Oct 15

What Gets You Fired…

Heinz Landau
Heinz Landau is a seasoned business leader who has gained valuable working and leadership experience on three different continents.

“What gets you fired… and what gets you promoted” is a concept which Prof. Paul A. L. Evans who is a professor of Organizational Behaviour, Organizational Development and Human Resources at INSEAD University, Fontainebleau, France, has developed. I have seen him using it in presentations in Chicago, Bangkok and Fontainebleau and it has impressed me and the audience every time. Due to the rather provocative tonality of the above statement, it is always an immediate attention grabber.

Prof. Evans claims that in your job, you typically have two roles:

a) the operational role and

b) the development / project role.

While a) is focusing on the day to day operational work or on “today´s quarterly result” as Prof. Evans puts it, b) is concentrating on “tomorrow´s products, services and capabilities”. The development / project role is dealing with strategy, market and business development (external), internal development (e.g. re-engineering) and leverage and linkage across the organization (transversal).

Prof. Evans claims that previously employees spent about 98% of their time in the operational role while they used only about 2% of their working time for the development / project role. However, today a major shift has taken place and the development / project role has risen to about 40% while the operational role accounts only for about 60%.

Prof. Evans states that one day, when you are no longer good enough in your operational role (e.g. the job requirements might have changed and you might struggle to cope), you might get fired. At the same time, Prof. Evans claims that you typically get promoted for the contributions that you have made in your development / project role. From my own observations and my own experiences during my long career, I am fully in support of Prof. Evans´claims.

Let me share with you an example: A supermarket in Bangkok, where I used to do my grocery shopping  for many years and where I became familiar with the long-serving cashiers, computerized its cashier system. One day, I came to the supermarket and all their old-fashioned cash registers had gone. And so had the cashiers! They had been replaced overnight by a set of new cashiers who had the skills to operate the new computer cash registers. The old cashiers might have been excellent in their operational role, but when the company brought in new equipment, they weren´t able to handle it and were laid off. They were replaced by computer-savvy staff. You can surely argue whether the Management of the supermarket should have acted this way, but I guess it´s not an isolated case in today´s business world.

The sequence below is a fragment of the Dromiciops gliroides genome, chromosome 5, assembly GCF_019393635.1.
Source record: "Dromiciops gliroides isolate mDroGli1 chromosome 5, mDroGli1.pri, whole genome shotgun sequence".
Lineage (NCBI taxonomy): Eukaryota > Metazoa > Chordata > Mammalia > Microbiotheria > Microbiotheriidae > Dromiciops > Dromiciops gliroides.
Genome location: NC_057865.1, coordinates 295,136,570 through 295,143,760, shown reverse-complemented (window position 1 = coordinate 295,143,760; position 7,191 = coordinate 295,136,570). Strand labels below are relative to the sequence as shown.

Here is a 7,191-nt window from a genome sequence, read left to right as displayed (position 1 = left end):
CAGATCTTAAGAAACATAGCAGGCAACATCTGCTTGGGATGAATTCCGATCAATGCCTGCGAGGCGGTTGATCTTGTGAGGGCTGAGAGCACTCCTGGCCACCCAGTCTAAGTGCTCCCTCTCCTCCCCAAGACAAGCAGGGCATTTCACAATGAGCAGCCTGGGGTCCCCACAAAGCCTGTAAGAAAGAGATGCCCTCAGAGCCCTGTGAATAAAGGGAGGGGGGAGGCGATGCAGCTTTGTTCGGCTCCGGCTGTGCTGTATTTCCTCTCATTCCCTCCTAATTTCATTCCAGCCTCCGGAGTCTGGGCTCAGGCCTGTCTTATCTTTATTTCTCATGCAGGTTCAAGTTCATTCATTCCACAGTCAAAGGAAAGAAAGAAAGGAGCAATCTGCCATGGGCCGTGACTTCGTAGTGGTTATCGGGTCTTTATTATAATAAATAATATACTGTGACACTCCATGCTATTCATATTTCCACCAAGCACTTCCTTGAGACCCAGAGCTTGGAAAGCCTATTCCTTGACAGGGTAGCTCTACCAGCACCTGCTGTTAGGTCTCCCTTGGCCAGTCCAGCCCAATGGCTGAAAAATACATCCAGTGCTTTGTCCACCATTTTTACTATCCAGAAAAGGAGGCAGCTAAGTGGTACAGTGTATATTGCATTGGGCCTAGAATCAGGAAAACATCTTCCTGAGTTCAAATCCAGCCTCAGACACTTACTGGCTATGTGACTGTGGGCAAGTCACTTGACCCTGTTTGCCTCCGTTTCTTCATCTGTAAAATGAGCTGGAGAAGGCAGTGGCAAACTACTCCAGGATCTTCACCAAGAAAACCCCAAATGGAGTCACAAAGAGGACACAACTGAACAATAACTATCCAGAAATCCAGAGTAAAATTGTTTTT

Since I believe that there is a lot of truth in Prof. Evans´”What gets you fired… and what gets you promoted” – concept, I always use it when I give a welcome speech during onboarding events for new employees. It always gets me the immediate attention of the audience and enables me to drive home the message how important the development / project role for every employee is to get promoted. And, of course, it is equally important for the company, since often valuable innovations are created in these development / project roles enabling the company a brighter future.

Let me share with you one more important message that I try to get across to the new employees during the onboarding event. “If, for any reason, you do not enjoy working with us here, please do not stay with us.

Life is too short to hang around in a place which you do not enjoy.

After all, you spend a substantial part of your life at work.”

Then I tell them to make sure to talk first to a colleague, a friend, to someone from the Human Resources Department, to their boss or to myself, before taking the decision to resign. I encourage them to discuss the issue with somebody who is more senior and mature than them, since such people have more experience and might have faced such situations themselves before (and, by the way, might have noticed that the grass is not always greener on the other side) and typically have a broader view on the issue. Finally, I tell them to listen to their heart and to follow their heart when they are making the decision to stay or to go, since, in the long term, it´s not the financial aspect that counts.

You might think that it´s easy for me to make such a statement, since I have reached already a fairly high position in my career and have acquired a certain wealth. But in reality, it is easier to take such a decision like leaving a company at the early stages of your career. As a young person, you can afford to take a higher amount of risk, since you obviously have less to loose.

You still might wonder how the two above rather provocative statements “What gets you fired… and what gets you promoted” and “If you don´t enjoy working with us, please do not stay with us” relate to the topic of this blog “caring leadership”. Well, I believe that it is important that we deal with each other in a company with respect and also with openness. Therefore,on one side, it is good for the people to know what brings them ahead in a company (and what not). And, on the other side, it is important to understand that, if the employee or the company have made a wrong decision while choosing each other, there is an opportunity to correct the mistake and to make the life of the employee and / or the company happier again.

This entry was posted on Thursday, October 15th, 2009 at 16:31 and is filed under Human Resources, Leadership, Management. You can follow any responses to this entry through the RSS 2.0 feed. Responses are currently closed, but you can trackback from your own site.

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